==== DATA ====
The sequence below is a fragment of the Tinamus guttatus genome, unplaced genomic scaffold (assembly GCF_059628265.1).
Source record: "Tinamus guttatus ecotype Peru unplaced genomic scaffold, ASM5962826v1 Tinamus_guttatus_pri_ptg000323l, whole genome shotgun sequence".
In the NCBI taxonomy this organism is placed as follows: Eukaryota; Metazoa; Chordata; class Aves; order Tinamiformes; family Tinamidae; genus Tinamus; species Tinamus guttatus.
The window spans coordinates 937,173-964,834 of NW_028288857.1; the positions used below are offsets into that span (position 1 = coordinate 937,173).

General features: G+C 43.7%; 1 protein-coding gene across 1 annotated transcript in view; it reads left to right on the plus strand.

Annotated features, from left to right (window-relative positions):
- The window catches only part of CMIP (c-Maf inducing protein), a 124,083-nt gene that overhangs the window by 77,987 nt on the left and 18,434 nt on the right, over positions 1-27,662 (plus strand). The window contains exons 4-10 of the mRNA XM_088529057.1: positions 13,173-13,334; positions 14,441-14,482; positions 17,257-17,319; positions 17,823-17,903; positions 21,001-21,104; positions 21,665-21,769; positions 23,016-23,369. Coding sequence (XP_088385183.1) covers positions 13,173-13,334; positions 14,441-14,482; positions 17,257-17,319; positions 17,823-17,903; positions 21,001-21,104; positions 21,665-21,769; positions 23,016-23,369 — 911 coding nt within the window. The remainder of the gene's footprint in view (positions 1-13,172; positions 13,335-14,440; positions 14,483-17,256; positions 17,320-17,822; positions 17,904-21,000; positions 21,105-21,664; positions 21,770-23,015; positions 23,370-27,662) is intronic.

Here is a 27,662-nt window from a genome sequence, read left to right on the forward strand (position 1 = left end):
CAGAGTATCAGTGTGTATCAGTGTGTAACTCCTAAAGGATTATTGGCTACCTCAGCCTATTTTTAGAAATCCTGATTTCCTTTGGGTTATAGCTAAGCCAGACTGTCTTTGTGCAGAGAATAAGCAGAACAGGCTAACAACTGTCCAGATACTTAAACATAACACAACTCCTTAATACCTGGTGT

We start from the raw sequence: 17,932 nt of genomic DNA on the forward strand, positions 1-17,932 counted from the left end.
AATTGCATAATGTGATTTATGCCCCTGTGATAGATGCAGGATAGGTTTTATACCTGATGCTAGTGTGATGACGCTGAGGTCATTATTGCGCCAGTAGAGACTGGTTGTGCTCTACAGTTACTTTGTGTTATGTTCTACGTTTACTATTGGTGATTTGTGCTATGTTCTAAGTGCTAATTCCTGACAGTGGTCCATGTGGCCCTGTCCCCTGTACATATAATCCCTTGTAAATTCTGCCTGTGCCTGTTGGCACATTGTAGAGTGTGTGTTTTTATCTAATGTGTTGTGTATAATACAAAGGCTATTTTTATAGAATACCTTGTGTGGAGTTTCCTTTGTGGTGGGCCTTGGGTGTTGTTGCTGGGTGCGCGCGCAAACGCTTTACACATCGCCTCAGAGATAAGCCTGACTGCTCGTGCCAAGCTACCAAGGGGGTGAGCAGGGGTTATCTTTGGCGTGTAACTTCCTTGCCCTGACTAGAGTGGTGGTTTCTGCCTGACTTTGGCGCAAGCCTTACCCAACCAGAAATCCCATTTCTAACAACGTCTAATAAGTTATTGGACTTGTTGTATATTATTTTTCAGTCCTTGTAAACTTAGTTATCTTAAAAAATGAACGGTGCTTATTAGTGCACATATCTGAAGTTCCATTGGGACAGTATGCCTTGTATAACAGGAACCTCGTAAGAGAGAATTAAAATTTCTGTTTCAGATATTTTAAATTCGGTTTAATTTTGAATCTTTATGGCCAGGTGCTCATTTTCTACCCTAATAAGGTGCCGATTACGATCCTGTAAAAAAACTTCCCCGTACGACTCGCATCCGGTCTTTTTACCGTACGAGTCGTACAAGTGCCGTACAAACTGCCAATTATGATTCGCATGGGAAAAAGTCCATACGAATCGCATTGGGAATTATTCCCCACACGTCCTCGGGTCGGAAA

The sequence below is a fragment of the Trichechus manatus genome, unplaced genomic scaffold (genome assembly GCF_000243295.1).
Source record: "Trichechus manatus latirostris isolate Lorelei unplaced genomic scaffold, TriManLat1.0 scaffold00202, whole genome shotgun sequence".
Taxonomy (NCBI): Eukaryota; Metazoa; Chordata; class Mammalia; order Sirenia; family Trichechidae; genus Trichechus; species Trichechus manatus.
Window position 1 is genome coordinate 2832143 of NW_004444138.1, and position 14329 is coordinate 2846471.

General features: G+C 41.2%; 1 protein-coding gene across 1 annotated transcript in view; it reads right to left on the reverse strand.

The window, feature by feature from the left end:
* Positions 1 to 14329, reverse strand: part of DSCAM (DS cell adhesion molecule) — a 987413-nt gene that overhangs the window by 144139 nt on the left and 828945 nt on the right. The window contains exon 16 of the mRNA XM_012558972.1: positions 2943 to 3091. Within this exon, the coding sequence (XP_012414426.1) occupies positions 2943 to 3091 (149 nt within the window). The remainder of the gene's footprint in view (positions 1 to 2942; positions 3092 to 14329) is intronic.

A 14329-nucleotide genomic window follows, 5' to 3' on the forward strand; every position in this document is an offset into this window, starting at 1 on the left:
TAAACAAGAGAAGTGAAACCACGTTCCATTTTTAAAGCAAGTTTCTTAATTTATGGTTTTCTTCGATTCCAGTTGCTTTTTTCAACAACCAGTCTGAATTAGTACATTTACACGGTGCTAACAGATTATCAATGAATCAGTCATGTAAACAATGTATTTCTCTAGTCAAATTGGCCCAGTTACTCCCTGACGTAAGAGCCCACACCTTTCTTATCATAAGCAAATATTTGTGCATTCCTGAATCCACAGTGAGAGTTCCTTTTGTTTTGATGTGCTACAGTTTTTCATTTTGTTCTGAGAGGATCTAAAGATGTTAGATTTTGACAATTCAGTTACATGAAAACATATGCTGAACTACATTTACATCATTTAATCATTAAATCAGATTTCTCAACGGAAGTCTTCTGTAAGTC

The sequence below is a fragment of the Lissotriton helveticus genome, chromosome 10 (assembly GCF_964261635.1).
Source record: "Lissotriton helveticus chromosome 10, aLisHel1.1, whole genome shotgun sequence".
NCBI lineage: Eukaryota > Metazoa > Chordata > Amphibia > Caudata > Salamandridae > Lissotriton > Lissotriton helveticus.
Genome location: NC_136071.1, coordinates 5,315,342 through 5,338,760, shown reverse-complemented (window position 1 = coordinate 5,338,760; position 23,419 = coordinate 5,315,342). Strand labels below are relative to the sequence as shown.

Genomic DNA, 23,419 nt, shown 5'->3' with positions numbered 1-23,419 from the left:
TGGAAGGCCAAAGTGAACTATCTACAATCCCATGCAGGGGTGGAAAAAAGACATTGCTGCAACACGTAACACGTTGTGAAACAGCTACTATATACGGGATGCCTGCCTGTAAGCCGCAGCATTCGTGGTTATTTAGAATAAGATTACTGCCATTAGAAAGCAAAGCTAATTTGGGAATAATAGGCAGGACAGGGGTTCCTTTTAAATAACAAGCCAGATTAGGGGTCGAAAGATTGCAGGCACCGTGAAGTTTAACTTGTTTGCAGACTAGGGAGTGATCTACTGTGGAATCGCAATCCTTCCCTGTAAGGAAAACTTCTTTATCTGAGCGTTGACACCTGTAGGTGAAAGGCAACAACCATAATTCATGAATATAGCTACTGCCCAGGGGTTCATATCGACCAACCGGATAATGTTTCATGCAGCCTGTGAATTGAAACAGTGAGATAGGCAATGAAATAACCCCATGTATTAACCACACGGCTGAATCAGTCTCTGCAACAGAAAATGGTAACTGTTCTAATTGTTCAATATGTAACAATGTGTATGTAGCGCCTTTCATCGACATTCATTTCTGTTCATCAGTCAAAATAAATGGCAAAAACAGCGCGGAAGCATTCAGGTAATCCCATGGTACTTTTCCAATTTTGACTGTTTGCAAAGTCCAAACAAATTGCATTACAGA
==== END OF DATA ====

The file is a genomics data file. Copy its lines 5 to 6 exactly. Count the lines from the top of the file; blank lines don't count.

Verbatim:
General features: G+C 43.7%; 1 protein-coding gene across 1 annotated transcript in view; it reads left to right on the plus strand.

Annotated features, from left to right (window-relative positions):